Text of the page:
In recent years, TSR in S-SNs has been widely studied in both literatures and actual applications, and a large number of trust models have been proposed. In this section, we review some classic models according to the research approaches in them.

Reputation-based TSR models are widely employed in existing SNs, such as eBay (www.ebay.com), Yahoo (www.yahoo.com) and Epinions (www.epinions.com). Taking eBay for example [24, 25], it provide a simple reputation system which contains a centralized RC to manage all the service ratings (i.e. positive, neutral and negative). Feedback score (i.e. the subtraction between positive number and negative number) and positive feedback rate (i.e. the ratio between positive number and total number) are two important indicators of reputation, with which service requesters can make a better decision about service selection and avoid accessing to malicious services.

Recently, a vast number of schemes have been proposed to analyze and improve the performances of existing reputation systems [710]. Vavilis et al. [7] compared and classified lots of well-known reputation systems, as well as presented a novel reference model which can analyze and evaluate existing reputation systems and is also beneficial to the designs of new reputation systems. Wu et al. [8] proposed a novel Two-phase model for Calculating Service Reputation (TCSR). Dynamic weight formula and olfactory response formula are adopted in two phases, respectively. This model can provide more accurate reputation scores than the previous schemes. Xu et al. [9] presented a Reputation-enhanced QoS-based Service Discovery (RQSD) scheme through combining an extended Universal Description, Discovery and Integration (UDDI) registry, a reputation center and a discovery agent. This scheme takes user preference into consideration and can effectively match, rank and select services. Liu et al. [10] proposed a Fuzzy Logic-based Reputation (FLR) model for mitigating the adverse effects of unfair ratings. This model takes three factors (i.e. similarity, temporal and quantity) into consideration when calculating the weight of certain rating and greatly outperforms the previous schemes in terms of the robustness against unfair rating attacks.

Unlike the above reputation-based TSR models, some recent work focuses on evaluating trust in S-SNs from a local perspective [1, 1113]. Kim et al. [11] proposed a novel Reinforcement Learning-based Trust Inference (RLTI) model for discovering the most reliable trust path and measuring trust level. They also evaluated the effects of the length of trust path and aggregation method on the accuracy of trust prediction. Liu et al. [12] presented a classic social network structure and transformed the optimal trust path selection issue into a Multi-Constrained Optimal Path (MCOP) selection problem which is NP-complete [26]. Furthermore, they also proposed a Monte Carlo method-based K-path (MONTE_K) selection algorithm to tackle this problem. Afterwards, they improved the previous scheme and presented a Heuristic Optimal Social Trust Path (H_OSTP) selection algorithm [13] which can find an approximate optimal trust path between any two nodes in S-SNs with a relatively low time complexity. Xu et al. [1] presented an efficient Preprocessing-based Search Strategy (PSS) for the purpose of accelerating trust path search by utilizing the structural properties of S-SNs. This scheme has similar search quality and lower time complexity when comparing to the previous approximation algorithms.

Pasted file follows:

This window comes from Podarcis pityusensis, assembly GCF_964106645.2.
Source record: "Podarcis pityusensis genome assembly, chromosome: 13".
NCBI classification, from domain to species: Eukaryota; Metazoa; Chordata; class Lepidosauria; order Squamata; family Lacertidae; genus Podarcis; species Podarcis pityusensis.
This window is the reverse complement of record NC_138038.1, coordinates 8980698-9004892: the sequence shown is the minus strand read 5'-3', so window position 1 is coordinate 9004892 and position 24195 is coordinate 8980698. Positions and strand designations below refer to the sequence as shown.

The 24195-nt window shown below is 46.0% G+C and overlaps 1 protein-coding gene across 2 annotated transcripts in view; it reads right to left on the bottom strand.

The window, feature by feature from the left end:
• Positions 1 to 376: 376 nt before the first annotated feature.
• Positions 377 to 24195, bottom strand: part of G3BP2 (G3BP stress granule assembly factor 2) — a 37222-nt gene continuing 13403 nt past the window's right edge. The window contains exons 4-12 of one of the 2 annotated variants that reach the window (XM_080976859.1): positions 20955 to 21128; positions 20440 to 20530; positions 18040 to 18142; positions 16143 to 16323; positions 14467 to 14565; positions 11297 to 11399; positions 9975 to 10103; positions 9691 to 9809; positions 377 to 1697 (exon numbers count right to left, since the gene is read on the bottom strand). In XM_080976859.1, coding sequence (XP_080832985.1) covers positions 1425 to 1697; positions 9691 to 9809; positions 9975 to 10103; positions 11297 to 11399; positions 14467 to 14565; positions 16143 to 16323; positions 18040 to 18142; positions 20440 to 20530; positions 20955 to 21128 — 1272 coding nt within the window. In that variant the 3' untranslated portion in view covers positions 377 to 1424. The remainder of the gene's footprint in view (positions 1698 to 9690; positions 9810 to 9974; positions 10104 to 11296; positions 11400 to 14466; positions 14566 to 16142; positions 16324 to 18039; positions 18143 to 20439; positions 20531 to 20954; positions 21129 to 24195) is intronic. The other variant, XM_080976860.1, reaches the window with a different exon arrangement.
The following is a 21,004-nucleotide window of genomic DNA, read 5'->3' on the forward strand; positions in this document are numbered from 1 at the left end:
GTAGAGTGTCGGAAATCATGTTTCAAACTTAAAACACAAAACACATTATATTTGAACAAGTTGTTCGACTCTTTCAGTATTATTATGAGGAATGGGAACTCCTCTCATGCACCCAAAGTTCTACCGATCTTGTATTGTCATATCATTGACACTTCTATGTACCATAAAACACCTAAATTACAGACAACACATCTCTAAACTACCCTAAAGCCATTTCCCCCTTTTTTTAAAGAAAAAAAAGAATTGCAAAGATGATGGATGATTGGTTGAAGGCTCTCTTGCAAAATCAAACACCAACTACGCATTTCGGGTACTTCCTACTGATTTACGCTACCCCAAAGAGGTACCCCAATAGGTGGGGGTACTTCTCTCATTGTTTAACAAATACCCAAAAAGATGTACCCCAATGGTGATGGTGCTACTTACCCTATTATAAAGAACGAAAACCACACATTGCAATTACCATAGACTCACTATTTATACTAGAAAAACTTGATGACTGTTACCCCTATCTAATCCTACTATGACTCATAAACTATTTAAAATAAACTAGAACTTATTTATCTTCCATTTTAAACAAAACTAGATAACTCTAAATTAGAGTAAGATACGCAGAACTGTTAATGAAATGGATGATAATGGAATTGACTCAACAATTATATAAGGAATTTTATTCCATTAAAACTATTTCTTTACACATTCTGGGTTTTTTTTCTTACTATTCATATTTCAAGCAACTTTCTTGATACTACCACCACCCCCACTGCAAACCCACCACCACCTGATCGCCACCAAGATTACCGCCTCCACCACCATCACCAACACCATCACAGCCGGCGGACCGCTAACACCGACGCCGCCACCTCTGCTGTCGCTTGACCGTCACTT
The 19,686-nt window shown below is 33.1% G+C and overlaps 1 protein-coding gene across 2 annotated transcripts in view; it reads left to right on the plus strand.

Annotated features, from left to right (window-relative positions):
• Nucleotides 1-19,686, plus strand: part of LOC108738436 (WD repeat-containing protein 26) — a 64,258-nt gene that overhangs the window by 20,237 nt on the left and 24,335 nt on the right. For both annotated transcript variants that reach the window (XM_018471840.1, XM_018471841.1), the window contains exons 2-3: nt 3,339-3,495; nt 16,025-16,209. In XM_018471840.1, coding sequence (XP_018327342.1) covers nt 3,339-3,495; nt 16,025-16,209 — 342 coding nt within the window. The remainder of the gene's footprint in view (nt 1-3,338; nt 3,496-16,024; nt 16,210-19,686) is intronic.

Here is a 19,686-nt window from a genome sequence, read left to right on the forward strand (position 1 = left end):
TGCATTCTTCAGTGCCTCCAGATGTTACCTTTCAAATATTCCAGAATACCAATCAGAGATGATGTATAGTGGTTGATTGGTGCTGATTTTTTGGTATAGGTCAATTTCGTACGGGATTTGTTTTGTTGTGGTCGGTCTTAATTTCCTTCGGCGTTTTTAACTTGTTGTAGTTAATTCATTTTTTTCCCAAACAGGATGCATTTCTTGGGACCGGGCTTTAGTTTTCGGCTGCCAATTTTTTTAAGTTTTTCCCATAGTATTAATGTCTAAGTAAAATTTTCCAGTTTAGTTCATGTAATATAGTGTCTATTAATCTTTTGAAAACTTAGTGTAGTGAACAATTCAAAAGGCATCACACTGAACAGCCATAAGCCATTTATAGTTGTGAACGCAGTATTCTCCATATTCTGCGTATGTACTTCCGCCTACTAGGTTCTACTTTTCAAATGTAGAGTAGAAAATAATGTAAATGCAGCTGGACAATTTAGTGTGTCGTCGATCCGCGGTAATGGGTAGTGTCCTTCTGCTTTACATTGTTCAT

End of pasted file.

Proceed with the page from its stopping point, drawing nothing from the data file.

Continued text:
As mentioned in the introduction, reputation-based and local trust-based TSR models have different features, thus it is profitable to integrate them for TSR in S-SNs. Tang et al. [3] presented an outstanding CGLT model by combining global and local trust metrics. This hybrid model has better service recommendation performance than the mere global trust-based and local trust-based ones. However, it has two obvious limitations: a) Two kinds of trust evaluations are separately conducted without consideration of filtering unfair ratings. b) The user preferences on various service aspects (e.g. availability, security, price, response time, etc.) are also not taken into account. These shortages greatly limit the performance of CGLT model.

Aimming at integrating reputation-based and local trust-based trust evaluations for improving the service recommendation performance as well as overcoming the drawbacks of CGLT model, we propose a novel IRLT model in this paper and the intuitive comparisons with other TSR models are illustrated in Table 1.